Another option is the continued use of etomidate in patients with septic shock with the automatic concomitant administration of corticosteroids. This strategy is suboptimal for several reasons. First, and most importantly, administering etomidate instead of using an alternative agent (and assuming an appropriate response to high-dose CST) might actively worsen a patient’s prognostic classification, with an attendant increase in the 28-day mortality rate (from 26 to 67% or 67 to 82%).101 As noted previously, the incidence of adrenal insufficiency (when assessed by high-dose CST) in patients manifesting septic shock who receive etomidate for the induction of intubation may be as high as 94.4%.13 While the 28-day mortality rate reported by Annane et al67 for CST nonresponders who received steroids was equivalent to CST responders who received placebo (53% in each group), there were only 34 patients in the latter category. Second, while there may be a role for low-dose corticosteroid administration in septic shock patients independent of the demonstrated adrenal dysfunction, this role remains unproved. The indiscriminate use of steroids in septic shock patients may not be without risk,102with the effect on glucose control103 being of particular importance. Third, the dose, timing, and duration of corticosteroid therapy for such an indication would be speculative and might differ considerably from that warranted for a particular patient with vasopressor-dependent septic shock. Acknowledging these limitations, the empiric administration of corticosteroids after etomidate administration while awaiting an assessment of adrenal function or establishing hemodynamic stability (similar to that proposed for adrenal insufficiency in critically ill patients in general5,7) may be a reasonable, if imperfect, approach if etomidate is administered for induction.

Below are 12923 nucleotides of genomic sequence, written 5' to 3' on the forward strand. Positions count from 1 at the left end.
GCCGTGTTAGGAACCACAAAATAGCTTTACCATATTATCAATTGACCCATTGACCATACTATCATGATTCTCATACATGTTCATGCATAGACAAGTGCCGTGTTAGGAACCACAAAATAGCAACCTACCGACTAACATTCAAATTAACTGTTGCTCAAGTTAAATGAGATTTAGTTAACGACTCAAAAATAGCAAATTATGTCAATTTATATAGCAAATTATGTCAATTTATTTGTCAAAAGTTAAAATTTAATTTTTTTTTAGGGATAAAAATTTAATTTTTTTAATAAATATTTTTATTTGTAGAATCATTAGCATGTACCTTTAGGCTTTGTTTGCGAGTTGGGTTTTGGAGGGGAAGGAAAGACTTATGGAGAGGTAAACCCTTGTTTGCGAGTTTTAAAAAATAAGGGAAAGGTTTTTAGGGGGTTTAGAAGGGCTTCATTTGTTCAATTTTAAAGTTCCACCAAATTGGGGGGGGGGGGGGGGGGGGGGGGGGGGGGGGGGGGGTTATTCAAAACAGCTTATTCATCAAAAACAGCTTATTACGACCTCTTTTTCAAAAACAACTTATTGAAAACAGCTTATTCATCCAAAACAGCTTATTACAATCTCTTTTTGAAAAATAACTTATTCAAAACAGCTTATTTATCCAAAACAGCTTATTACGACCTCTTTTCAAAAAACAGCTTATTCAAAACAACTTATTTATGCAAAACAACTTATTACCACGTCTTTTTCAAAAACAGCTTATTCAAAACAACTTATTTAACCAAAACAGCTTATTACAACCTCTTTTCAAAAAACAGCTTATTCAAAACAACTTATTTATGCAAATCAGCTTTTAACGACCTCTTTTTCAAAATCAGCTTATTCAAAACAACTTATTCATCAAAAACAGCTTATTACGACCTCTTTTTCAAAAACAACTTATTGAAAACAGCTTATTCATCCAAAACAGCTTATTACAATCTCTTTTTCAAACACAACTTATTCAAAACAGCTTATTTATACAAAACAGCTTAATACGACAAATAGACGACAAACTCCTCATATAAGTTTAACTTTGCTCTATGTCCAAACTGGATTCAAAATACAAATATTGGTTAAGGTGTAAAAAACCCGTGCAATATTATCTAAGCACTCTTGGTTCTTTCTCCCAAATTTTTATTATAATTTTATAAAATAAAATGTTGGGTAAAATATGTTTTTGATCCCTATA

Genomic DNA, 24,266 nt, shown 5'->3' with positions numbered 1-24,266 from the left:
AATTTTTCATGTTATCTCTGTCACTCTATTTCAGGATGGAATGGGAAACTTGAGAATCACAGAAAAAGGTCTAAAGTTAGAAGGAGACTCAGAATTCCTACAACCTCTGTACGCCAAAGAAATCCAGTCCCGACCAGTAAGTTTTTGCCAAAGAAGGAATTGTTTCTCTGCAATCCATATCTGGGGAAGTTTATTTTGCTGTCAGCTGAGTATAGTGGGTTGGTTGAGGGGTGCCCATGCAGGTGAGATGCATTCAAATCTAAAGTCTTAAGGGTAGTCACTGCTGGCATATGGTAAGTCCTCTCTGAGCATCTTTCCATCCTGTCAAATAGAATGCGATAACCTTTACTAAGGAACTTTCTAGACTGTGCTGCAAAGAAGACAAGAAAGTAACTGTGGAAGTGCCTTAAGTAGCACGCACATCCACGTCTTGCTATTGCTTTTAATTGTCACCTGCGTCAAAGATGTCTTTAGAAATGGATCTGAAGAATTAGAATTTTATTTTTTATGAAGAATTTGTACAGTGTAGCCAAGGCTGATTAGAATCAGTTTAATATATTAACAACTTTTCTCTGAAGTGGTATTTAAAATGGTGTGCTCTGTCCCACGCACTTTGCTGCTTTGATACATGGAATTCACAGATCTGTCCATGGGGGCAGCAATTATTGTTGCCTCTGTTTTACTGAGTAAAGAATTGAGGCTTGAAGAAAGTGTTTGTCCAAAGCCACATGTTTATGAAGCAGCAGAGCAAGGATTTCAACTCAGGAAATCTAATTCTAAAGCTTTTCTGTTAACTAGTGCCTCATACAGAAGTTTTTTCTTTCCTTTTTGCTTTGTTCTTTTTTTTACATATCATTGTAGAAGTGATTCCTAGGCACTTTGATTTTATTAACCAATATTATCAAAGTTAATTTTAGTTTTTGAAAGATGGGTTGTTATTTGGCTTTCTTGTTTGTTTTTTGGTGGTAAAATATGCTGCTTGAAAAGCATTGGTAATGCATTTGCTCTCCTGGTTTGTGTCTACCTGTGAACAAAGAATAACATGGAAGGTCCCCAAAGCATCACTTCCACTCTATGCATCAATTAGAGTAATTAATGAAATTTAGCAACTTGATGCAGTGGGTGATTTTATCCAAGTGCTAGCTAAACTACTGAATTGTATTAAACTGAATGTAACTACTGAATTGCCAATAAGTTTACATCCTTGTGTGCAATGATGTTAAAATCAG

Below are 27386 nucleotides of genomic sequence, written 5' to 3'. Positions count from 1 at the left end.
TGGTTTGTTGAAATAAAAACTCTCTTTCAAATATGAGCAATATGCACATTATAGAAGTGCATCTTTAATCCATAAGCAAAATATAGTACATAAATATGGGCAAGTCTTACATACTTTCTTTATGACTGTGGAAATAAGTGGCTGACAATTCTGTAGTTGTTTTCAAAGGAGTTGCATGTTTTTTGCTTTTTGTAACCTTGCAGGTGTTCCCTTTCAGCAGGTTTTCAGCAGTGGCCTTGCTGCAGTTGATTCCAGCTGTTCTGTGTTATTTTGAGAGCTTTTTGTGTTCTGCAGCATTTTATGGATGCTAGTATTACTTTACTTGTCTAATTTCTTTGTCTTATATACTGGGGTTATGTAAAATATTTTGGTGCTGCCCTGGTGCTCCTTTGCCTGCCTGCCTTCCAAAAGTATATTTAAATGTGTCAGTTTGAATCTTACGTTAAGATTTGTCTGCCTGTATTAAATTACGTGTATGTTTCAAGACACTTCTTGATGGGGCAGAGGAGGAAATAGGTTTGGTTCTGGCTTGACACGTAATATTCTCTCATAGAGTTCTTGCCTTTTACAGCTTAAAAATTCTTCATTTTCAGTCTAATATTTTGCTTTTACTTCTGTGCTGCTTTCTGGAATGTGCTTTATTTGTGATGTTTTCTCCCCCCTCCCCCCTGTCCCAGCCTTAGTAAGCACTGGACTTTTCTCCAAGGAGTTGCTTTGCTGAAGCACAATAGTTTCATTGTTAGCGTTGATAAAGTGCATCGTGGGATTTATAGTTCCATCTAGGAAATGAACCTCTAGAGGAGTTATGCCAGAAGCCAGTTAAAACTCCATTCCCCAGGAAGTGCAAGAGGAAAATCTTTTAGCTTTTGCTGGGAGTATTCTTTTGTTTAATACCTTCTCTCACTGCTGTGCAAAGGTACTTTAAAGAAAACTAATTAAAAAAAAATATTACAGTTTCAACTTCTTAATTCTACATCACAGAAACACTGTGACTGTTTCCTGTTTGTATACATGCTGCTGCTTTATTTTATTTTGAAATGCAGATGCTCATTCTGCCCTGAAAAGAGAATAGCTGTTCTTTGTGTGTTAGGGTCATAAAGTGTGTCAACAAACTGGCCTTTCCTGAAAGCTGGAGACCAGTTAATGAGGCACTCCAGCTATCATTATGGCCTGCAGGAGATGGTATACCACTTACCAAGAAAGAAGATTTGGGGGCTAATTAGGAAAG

A third option is the use of subanesthetic dosing of etomidate as an adjunct to allow for lower doses of other agents that may cause hemodynamic instability. While intuitively appealing, CST responses have been blunted with doses of etomidate as low as 0.04 mg/kg,51 and the efficacy of this approach to induction is not known. Instead, if an alternative induction agent may potentiate hemodynamic instability, the transient proactive escalation of vasopressor therapy can allow for intubation with the maintenance of normotension and tissue perfusion (unpublished observations).

In sum, until the risks of using etomidate for intubation in septic shock patients are clearly defined, the availability and training of experienced providers who are comfortable with airway management and the use of alternative medications should be emphasized.

Previously expressed concerns1213 and the emerging literature on etomidate administration in septic shock patients have indicated a state of clinical equipoise.104 As it is increasingly recognized that early management decisions for evolving septic shock66,105106 may markedly impact subsequent mortality, the consequences of the continued use of etomidate require clarification, and a trial that specifically examines this intervention is warranted. While any comprehensive analysis must take into consideration the potential morbidity of alternative induction regimens (including the incidence and duration of postprocedural hypotension, the rate and ease of successful intubations, the need for neuromuscular blockade, and the type and number of airway complications), this need not be a requisite in establishing harm with etomidate in septic shock patients if mortality is a powered outcome measure. Alternatively, the performance of a subgroup analysis of a large prospective study of corticosteroids in patients with septic shock that possesses adequate sample size (eg, the ongoing CORTICUS trial), irrespective of the definitions used for adrenal insufficiency and steroid responsiveness, may be helpful. However, as the hypoadrenalism observed post-etomidate administration approaches uniformity,13 and might best be considered absolute,4,79 the use of etomidate admittedly may confound trials that attempt to assess the incidence and significance of relative adrenal insufficiency in septic shock patients.107